There has been a rash of charities recently looking for a change in focus, remit or positioning. The reasons vary widely. Changing markets, and the changing needs of beneficiaries, mean organisations often need to reinvent themselves. Donors' perceptions of what is important also change, and competition for donations is fierce.
Age Concern recently established that it needs to cater for a new market of beneficiaries that it refers to as the "younger older". As it loses current beneficiaries, these will not automatically be replaced by the next generation in their sixties and seventies, who no longer necessarily see themselves as old.
The National Trust is moving into a youth market in order to broaden its appeal and attract donors and volunteers. The challenge for an organisation reassessing itself is to keep up with the market without losing sight of its original goals, gaining new beneficiaries and donors without ostracising their original core constituency. Consultation is vital with donors, beneficiaries and anyone else whose opinion may be valid. It can be a lengthy process but it is vital in order to hold management to account.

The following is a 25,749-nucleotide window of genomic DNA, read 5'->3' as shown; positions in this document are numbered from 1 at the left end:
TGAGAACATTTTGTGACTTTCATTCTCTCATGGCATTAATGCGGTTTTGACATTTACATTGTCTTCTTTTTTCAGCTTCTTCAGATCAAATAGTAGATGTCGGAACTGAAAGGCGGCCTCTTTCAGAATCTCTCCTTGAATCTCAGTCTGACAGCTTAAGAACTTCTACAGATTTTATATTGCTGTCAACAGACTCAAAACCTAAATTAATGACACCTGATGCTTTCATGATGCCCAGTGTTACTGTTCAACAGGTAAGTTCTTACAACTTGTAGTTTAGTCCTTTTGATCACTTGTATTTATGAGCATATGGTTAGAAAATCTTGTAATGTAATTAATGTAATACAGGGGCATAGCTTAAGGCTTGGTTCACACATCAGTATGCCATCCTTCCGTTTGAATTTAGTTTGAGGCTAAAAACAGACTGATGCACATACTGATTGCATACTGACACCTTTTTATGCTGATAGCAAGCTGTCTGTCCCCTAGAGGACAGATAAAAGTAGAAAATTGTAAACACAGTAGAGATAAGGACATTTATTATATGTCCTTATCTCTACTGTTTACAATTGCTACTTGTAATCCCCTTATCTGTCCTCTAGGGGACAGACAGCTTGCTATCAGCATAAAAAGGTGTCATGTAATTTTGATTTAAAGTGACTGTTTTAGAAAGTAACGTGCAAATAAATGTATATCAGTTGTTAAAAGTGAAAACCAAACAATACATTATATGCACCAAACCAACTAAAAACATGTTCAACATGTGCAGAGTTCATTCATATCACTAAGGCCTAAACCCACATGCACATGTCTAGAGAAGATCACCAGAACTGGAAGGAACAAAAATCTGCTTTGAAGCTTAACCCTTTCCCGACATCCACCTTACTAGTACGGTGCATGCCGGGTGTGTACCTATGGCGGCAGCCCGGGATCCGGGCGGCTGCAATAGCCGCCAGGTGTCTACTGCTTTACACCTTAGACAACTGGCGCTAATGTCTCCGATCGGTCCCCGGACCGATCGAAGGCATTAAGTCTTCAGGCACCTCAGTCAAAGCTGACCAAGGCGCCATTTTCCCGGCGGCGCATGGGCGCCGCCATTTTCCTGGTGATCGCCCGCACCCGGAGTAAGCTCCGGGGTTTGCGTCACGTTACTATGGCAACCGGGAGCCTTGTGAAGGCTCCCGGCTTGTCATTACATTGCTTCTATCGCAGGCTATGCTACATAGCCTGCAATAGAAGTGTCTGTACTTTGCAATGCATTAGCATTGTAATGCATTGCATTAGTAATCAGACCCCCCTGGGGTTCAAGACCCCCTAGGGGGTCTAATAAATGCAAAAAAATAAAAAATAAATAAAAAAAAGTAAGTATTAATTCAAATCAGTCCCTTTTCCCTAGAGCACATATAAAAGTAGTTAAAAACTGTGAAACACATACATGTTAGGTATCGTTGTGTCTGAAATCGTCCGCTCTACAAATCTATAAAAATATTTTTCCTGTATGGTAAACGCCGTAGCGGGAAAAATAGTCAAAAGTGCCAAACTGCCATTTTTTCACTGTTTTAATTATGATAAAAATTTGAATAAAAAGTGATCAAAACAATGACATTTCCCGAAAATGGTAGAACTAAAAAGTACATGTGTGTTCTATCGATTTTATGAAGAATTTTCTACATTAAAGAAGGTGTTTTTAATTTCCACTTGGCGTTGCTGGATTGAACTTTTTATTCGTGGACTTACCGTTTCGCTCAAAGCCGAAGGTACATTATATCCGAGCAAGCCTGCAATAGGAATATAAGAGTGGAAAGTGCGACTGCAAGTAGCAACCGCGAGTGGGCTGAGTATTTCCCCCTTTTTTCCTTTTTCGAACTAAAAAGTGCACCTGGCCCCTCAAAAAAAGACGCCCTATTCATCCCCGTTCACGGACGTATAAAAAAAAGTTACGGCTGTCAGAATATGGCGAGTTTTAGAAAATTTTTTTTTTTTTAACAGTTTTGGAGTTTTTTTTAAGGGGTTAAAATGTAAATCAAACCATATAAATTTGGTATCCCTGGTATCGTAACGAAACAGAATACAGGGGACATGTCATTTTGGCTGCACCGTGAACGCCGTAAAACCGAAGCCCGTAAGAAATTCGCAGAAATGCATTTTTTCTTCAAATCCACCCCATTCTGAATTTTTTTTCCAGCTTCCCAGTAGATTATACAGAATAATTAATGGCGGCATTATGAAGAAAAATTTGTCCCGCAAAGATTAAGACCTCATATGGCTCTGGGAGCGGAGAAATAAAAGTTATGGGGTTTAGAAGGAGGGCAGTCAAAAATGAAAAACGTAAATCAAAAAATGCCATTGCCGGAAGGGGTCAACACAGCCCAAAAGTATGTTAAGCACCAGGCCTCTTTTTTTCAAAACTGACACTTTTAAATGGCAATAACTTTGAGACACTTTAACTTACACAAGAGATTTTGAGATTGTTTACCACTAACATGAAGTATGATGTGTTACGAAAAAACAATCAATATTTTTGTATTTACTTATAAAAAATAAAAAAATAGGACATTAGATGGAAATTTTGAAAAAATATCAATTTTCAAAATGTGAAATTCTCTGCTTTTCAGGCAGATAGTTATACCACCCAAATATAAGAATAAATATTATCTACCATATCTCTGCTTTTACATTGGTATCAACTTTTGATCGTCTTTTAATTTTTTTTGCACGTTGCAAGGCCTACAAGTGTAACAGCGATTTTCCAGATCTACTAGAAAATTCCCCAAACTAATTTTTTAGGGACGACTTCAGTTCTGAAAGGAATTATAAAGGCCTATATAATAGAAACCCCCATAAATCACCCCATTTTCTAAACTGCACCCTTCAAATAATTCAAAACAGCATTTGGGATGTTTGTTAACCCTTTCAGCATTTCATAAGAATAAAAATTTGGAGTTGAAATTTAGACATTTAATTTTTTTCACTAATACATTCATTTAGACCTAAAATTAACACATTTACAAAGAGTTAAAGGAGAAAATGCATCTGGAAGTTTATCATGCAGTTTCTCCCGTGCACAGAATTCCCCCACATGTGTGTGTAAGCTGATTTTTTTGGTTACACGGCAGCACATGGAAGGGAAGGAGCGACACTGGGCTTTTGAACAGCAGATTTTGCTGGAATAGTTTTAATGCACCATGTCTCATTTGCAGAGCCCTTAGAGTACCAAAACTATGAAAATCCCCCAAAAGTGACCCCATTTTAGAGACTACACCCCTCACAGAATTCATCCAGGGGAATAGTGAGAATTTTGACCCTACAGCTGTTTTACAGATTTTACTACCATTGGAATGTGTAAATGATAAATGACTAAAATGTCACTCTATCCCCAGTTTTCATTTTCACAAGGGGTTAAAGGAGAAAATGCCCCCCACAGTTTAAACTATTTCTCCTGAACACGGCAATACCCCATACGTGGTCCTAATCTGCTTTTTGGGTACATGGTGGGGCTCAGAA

Membership schemes can ensure that management or the trustee board does not plough ahead with big changes without consultation.
The National Trust is undertaking the enormous task of consulting with its 2.9 million members about updating its governance structure.
The matter is further complicated for organisations such as Age Concern, made up of different charities around the country and where the views of each branch must be taken into account.
Innovation is one of the strong points of the voluntary sector. But quick decisions are difficult. It's not easy for a large organisation to be flexible and adapt to new circumstances. However, it's vital in order to continue to be relevant and provide the necessary services.